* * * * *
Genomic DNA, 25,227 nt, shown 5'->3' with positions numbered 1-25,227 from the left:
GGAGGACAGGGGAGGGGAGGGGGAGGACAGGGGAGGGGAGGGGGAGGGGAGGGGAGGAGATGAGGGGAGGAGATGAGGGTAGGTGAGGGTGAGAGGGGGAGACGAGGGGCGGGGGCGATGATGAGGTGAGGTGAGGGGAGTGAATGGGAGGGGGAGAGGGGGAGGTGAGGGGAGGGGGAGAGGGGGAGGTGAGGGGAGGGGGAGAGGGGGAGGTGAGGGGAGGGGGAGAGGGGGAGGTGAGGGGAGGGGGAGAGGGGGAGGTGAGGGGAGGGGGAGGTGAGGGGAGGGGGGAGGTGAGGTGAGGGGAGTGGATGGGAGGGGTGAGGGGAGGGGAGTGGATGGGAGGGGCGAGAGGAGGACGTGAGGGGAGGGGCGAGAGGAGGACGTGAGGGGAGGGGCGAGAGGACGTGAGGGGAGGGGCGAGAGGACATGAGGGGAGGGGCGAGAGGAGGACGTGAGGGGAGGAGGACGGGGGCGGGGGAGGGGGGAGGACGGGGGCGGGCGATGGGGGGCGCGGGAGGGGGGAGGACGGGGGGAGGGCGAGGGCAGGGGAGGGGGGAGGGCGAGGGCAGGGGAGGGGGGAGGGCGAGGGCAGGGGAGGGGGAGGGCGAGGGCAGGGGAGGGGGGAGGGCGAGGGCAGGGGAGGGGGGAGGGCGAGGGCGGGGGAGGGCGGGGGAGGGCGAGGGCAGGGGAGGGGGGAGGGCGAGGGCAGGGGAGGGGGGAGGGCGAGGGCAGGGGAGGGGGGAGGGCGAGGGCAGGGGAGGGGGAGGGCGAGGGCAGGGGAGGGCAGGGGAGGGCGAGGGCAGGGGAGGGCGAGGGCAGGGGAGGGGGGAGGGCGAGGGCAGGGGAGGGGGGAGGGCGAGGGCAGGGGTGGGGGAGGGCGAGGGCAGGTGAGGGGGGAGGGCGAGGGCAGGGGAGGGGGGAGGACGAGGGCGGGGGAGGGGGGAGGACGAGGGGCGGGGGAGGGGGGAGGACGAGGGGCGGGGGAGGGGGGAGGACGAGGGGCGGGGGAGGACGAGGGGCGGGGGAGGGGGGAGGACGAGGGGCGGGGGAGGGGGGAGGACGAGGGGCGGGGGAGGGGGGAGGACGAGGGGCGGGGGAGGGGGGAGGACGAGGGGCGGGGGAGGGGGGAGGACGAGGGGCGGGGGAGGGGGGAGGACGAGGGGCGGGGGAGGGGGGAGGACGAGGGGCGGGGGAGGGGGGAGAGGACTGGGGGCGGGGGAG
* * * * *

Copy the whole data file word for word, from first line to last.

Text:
Genomic DNA, 25,227 nt, shown 5'->3' with positions numbered 1-25,227 from the left:
GGAGGACAGGGGAGGGGAGGGGGAGGACAGGGGAGGGGAGGGGGAGGGGAGGGGAGGAGATGAGGGGAGGAGATGAGGGTAGGTGAGGGTGAGAGGGGGAGACGAGGGGCGGGGGCGATGATGAGGTGAGGTGAGGGGAGTGAATGGGAGGGGGAGAGGGGGAGGTGAGGGGAGGGGGAGAGGGGGAGGTGAGGGGAGGGGGAGAGGGGGAGGTGAGGGGAGGGGGAGAGGGGGAGGTGAGGGGAGGGGGAGAGGGGGAGGTGAGGGGAGGGGGAGGTGAGGGGAGGGGGGAGGTGAGGTGAGGGGAGTGGATGGGAGGGGTGAGGGGAGGGGAGTGGATGGGAGGGGCGAGAGGAGGACGTGAGGGGAGGGGCGAGAGGAGGACGTGAGGGGAGGGGCGAGAGGACGTGAGGGGAGGGGCGAGAGGACATGAGGGGAGGGGCGAGAGGAGGACGTGAGGGGAGGAGGACGGGGGCGGGGGAGGGGGGAGGACGGGGGCGGGCGATGGGGGGCGCGGGAGGGGGGAGGACGGGGGGAGGGCGAGGGCAGGGGAGGGGGGAGGGCGAGGGCAGGGGAGGGGGGAGGGCGAGGGCAGGGGAGGGGGAGGGCGAGGGCAGGGGAGGGGGGAGGGCGAGGGCAGGGGAGGGGGGAGGGCGAGGGCGGGGGAGGGCGGGGGAGGGCGAGGGCAGGGGAGGGGGGAGGGCGAGGGCAGGGGAGGGGGGAGGGCGAGGGCAGGGGAGGGGGGAGGGCGAGGGCAGGGGAGGGGGAGGGCGAGGGCAGGGGAGGGCAGGGGAGGGCGAGGGCAGGGGAGGGCGAGGGCAGGGGAGGGGGGAGGGCGAGGGCAGGGGAGGGGGGAGGGCGAGGGCAGGGGTGGGGGAGGGCGAGGGCAGGTGAGGGGGGAGGGCGAGGGCAGGGGAGGGGGGAGGACGAGGGCGGGGGAGGGGGGAGGACGAGGGGCGGGGGAGGGGGGAGGACGAGGGGCGGGGGAGGGGGGAGGACGAGGGGCGGGGGAGGACGAGGGGCGGGGGAGGGGGGAGGACGAGGGGCGGGGGAGGGGGGAGGACGAGGGGCGGGGGAGGGGGGAGGACGAGGGGCGGGGGAGGGGGGAGGACGAGGGGCGGGGGAGGGGGGAGGACGAGGGGCGGGGGAGGGGGGAGGACGAGGGGCGGGGGAGGGGGGAGGACGAGGGGCGGGGGAGGGGGGAGAGGACTGGGGGCGGGGGAG